Identification and attributes
Tar vine is also known as tah vine, scarlet spiderling, common spiderling, giotcho, red Boerhavia or hogweed. It is an annual or perennial species, which usually grows as a summer weed in Australia.
Tar vine is a low-lying, sprawling plant with stems that can exceed a meter in length. The plants can be 2m across and 1m high, but are usually prostrate and about 10cm high (growing as a vine). Stems may be prostrate or bend upwards near the end. The stems are usually densely branched, hairy and covered in glands that make the plant sticky. As a result, it is common to have sand grains sticking to the leaves, stems and seeds. The leaves are oval-shaped (ranging from egg-shaped to lance-shaped), held on short stems. They can be wavy along the edges and may have reddish margins. The leaves are in opposite pairs, one smaller than the other. The inflorescence may have three or many tiny, frilly flowers, each just a few millimetres long. The flowers can be white, pink, red, purple or yellow. The non-fleshy fruits are pear shaped and about 3mm long. Each fruit contains one seed. The plants develop a stout taproot with a well-developed root system.
The optimal temperature for germination is 25°C. Tar vine is generally considered a spring/summer plant, but germination may occur throughout the year, depending on location.
Tar vine seed has initial dormancy. Seed buried at a depth of 2cm have initial germination of about 10%, and seeds on the soil surface have an initial germination of 1%. Following removal of dormancy, about 70% of the seed germinate. An experiment at Merredin and Northam, Western Australia, demonstrated that tar vine seed germination is highly variable. Seed from the same population was placed on the soil surface in November 2014, after it was harvested from tar vine that matured in the spring of 2014. In Merredin, low levels of germination occurred over a period of 1.5 years, in different seasons. In Northam, all germination occurred in the spring of the following year. Therefore, seed may remain dormant for over a year, or germinate in the year following seed production, depending on environmental conditions. Germination may have been more rapid in this experiment if the seed was buried.
Following germination, the plants can grow as annuals or perennials. If plants germinate after summer rainfall and run out of moisture, they can produce flowers and set seed 2-3 weeks after emergence. If sufficient moisture is available, plants grow vigorously over spring and summer, but die back to the base in response to cold autumn/winter conditions.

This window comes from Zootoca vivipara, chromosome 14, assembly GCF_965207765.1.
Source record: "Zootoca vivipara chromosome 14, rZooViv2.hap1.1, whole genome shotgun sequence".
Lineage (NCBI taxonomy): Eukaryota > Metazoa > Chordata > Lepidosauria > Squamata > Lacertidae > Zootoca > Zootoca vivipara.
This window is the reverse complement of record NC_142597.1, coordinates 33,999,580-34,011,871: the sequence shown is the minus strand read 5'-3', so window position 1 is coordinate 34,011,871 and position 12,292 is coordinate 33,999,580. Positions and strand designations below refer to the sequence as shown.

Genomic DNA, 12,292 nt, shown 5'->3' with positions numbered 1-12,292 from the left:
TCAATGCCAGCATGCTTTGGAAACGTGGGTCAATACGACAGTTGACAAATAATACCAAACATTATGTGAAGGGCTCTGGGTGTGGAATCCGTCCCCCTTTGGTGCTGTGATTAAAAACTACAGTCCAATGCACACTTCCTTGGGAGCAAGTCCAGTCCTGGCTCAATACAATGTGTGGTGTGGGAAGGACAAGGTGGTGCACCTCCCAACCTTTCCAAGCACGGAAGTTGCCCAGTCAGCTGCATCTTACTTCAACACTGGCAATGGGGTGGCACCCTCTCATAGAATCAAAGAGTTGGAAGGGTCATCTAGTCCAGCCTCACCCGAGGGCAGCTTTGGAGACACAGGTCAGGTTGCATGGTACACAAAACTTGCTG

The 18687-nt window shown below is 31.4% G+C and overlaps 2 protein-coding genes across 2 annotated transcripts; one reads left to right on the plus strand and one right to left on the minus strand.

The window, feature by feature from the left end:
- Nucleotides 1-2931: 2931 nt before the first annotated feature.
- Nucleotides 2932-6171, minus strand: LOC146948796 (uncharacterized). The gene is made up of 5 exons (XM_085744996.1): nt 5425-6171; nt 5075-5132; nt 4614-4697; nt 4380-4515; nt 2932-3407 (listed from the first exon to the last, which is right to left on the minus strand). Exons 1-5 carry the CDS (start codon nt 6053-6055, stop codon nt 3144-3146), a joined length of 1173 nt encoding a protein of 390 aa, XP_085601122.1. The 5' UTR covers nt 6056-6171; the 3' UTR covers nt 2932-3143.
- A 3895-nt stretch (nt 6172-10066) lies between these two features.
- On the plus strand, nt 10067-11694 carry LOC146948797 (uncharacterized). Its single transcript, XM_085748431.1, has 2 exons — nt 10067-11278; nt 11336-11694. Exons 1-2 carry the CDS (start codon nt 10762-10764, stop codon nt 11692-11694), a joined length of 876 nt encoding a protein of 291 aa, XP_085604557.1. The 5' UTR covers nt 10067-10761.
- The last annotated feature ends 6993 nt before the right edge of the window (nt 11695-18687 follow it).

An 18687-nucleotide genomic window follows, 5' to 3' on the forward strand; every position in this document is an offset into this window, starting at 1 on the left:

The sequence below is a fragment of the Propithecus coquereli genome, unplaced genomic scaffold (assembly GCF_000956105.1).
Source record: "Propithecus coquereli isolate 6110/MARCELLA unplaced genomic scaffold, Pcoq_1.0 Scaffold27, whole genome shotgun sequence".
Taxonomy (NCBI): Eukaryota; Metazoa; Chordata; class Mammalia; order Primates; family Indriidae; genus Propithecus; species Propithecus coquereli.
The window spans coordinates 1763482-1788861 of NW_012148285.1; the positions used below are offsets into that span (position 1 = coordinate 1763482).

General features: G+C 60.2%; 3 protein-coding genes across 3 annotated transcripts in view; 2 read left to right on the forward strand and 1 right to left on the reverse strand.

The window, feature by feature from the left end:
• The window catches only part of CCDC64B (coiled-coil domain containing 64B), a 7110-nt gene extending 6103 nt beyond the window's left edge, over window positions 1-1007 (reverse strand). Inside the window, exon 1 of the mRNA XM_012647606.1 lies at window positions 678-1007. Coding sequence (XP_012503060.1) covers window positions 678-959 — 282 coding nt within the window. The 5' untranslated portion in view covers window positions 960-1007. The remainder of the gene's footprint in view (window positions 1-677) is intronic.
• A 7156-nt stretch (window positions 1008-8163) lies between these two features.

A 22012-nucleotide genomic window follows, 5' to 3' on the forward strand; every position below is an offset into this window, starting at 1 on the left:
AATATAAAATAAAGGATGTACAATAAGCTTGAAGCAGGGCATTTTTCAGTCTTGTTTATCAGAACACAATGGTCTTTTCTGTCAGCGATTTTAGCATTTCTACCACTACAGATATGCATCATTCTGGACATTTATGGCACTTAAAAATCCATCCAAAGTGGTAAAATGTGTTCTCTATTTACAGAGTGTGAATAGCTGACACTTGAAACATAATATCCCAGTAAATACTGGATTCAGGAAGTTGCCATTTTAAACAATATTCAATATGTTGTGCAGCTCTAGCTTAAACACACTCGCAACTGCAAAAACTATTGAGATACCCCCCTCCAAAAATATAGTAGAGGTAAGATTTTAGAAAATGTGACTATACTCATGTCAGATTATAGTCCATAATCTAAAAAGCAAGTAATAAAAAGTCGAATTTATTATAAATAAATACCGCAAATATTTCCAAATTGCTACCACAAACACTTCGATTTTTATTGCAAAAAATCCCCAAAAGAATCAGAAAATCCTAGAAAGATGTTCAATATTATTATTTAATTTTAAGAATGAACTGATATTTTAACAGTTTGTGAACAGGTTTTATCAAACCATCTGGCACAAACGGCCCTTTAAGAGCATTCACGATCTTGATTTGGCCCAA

Tar vine grows in a wide variety of habitats, and is found in tropical, subtropical, semi-arid and temperature regions of Australia. However, it is most prolific in disturbed sites. This species disperses via seed movement. As the seeds are frequently sticky, they can attach to livestock or clothing and machinery.
Why is it a weed?
The origin of this species is unknown, but it may be native to the Kimberley, Pilbara and desert regions of Western Australia. There are twelve species of Boerhavia in Australia, but B. coccinea is the most common in disturbed areas like agricultural fields or roadsides. It is a common summer weed species and like most summer weeds it depletes soil moisture and nutrients, reducing the yield potential of the subsequent crop. This weed also acts as a green bridge for crop pests and disease, including scab disease, melon viruses, Xylella fastidiosa disease of grapes and plague locusts. It can be a beneficial and highly palatable pasture species. Some species of Boerhavia are consumed by people, but B. coccinea should not be harvested for human consumption. Leave it for the stock to eat. While tar vine contains oxalates, the levels are unlikely to be high enough to be toxic to livestock. However, livestock should be removed if toxicity is suspected. Tar vine has sticky seeds, which may contaminate wool. This weed is difficult to control, as the stressed, dusty plants are poorly responsive to herbicides.
Tar vine is not herbicide resistant, but glyphosate is commonly overused for management over the summer fallow, so resistance may develop.
Tactics for integrated weed management
Tar vine is difficult to control over summer. A single application of non-selective herbicide is ineffective when used against mature, stressed plants. Glyphosate alone or as tank mix with phenoxy herbicides, followed by SpraySeed®, effectively controls this weed. Alternatively, glyphosate followed by ParaTrooper® gives good control.
Graze infested areas heavily and continuously during spring, summer and autumn. It is unlikely that the oxalate levels in tar vine could cause toxicity, but it may be an issue if stock are in poor condition when introduced to the field. Remove stock if toxicity is suspected.
Tar vine seeds can be destroyed by burning, but sufficient crop residues are needed to achieve a uniform burn.
Strategic cultivation (for example, mouldboard ploughing) to bury seed is effective. However, buried seed may remain dormant, so it is important to ensure buried seeds are not immediately returned to the surface in subsequent years.
|Tactic name||Most likely % control (range)||Comments on use|
|Burning residues||70 (60-80)||Sufficient crop residues are needed|
|Knockdown (non-selective) herbicides for fallow control||80 (30-99)||If possible, spray on a cooler day over the summer fallow, to minimise heat stress in plants|
|Grazing - actively managing weeds in pastures||50 (20-80)||Graze infested areas heavily and continuously during spring and summer|
|Mouldboard ploughing||95 (90-99)||Ensure seeds are not immediately returned to the soil surface|